Lovely libraries in Nostalgic London
1) The London Library
Founded in 1841, the London Library has become the largest independent lending library in the world, with more than a million books behind its grand doors. The building it calls home is an intriguing marriage of 19th-century and more modern design. The plush reading room, which was opened in 1896, is all neat columns and elegant cornicing. Many of the books sit on Grade II-listed Victorian stacks with iron-grille floors, while newer additions from the 1930s onwards are simple and sleek. Charles Dickens, Virginia Woolf and Agatha Christie are among the writers to have frequented this historic institution. Membership isn’t cheap – the standard full rate is 510 pounds a year – but you can explore the space for free on one of the library’s regular evening tours.
2) Kensington Central Library
The opening of this grand, purpose-built library in 1960 was met with distaste from locals, who thought the classical-style building was an outdated eyesore. You can’t help but fall for the neat interior of this library, though, with its well-preserved terrazzo floors, striped square columns, brass and mahogany shelving and stunning hanging clock.
More Nostalgic London?
Immerse yourself in the city's 2000-year-old history with this guide to London's treasures for nostalgia-lovers. From Victorian splendour to Beatle mania, a guaranteed trip down memory lane.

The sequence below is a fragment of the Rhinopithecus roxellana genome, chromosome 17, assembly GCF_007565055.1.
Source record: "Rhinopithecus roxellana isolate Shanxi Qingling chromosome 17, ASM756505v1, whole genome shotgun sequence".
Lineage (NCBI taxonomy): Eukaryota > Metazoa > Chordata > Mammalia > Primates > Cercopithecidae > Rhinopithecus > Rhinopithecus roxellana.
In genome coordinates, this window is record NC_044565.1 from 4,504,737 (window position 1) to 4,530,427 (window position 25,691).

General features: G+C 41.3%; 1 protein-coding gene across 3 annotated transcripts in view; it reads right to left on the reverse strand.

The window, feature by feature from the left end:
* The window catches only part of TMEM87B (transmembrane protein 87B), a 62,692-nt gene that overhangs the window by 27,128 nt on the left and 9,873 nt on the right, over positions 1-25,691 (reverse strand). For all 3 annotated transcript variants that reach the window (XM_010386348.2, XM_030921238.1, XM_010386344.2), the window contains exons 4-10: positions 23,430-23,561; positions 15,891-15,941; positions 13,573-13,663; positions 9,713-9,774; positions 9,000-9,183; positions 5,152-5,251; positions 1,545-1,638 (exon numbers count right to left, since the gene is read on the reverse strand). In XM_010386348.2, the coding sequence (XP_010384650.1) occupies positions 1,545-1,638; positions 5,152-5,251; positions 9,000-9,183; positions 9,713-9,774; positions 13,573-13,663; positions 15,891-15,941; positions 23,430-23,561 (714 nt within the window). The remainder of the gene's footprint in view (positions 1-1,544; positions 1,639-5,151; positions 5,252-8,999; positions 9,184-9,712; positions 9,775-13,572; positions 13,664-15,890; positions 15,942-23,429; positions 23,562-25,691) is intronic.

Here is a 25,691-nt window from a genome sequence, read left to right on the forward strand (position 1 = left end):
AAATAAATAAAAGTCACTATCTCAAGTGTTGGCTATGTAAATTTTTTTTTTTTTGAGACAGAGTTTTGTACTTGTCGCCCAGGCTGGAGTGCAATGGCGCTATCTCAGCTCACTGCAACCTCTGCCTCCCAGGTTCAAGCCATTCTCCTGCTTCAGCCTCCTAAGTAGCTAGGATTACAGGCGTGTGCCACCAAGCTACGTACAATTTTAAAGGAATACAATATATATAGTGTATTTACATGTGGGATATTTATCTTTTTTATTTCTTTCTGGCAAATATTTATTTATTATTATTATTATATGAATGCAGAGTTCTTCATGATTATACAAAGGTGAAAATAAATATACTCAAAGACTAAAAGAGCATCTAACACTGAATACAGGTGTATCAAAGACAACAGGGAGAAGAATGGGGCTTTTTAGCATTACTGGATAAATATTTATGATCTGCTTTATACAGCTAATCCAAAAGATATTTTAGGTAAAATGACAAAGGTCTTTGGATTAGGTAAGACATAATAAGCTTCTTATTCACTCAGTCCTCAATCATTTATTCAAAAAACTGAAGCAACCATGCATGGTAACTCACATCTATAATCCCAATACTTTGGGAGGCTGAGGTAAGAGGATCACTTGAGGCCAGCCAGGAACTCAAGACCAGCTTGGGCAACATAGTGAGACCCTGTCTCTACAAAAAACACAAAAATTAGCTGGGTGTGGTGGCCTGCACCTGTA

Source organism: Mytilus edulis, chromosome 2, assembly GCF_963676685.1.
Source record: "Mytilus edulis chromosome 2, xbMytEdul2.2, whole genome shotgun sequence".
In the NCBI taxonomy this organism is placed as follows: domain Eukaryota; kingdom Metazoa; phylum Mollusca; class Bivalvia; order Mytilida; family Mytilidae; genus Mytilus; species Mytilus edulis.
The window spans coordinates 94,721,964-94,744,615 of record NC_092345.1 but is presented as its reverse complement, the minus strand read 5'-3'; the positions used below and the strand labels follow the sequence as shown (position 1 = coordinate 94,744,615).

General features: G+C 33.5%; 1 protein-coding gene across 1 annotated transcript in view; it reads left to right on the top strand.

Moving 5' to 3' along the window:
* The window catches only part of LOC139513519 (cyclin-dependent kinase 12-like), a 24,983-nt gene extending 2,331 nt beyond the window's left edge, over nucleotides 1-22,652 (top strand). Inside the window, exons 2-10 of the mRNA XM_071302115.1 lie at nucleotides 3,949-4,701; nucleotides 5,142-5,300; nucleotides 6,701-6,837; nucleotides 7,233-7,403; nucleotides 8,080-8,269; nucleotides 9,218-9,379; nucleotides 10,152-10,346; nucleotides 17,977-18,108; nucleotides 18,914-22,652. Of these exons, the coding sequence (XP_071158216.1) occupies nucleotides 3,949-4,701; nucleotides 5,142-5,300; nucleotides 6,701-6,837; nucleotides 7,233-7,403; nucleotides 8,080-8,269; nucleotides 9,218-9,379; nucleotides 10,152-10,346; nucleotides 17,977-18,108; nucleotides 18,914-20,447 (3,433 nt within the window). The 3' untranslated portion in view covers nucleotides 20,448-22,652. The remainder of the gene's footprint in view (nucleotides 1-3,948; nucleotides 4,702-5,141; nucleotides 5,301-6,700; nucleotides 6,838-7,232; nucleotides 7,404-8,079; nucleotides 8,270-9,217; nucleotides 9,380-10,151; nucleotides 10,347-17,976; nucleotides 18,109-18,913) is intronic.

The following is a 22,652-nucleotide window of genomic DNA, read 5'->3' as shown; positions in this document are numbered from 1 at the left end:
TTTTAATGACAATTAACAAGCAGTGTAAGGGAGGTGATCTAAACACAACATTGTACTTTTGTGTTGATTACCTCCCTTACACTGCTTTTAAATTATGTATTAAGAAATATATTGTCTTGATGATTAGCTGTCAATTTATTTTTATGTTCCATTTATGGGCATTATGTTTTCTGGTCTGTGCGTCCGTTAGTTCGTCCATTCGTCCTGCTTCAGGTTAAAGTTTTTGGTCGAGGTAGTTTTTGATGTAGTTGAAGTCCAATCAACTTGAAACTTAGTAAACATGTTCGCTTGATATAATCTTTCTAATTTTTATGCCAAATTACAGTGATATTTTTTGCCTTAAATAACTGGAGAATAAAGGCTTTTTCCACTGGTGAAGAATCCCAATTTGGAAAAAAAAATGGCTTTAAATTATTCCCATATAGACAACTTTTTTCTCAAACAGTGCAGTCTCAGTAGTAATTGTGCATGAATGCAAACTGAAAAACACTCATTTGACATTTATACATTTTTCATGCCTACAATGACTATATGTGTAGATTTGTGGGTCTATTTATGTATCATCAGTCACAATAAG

3) Swiss Cottage Central Library
In the early 1960s, architect Sir Basil Spence, who was known for his modernist style, designed an unusual and ambitious building for this council-run library – and it’s become something of an architectural landmark. Curves and slim lines connect its rounded exterior to its interior, where symmetrical spiral staircases and narrow balustrades draw your eye. Afterwards, visit the nearby Alexandra and Ainsworth Estate for more modernist design.
4) Bethnal Green Library
Bethnal Green’s public library first opened in 1922, in a late-Victorian building that was once part of Bethnal House Asylum. The Grade II-listed space was recently renovated, but the original period features remain. Pop in to borrow a bestseller and eye up the classical panelling, checkerboard flooring, curved ceiling and ornamental plasterwork while you’re at it.
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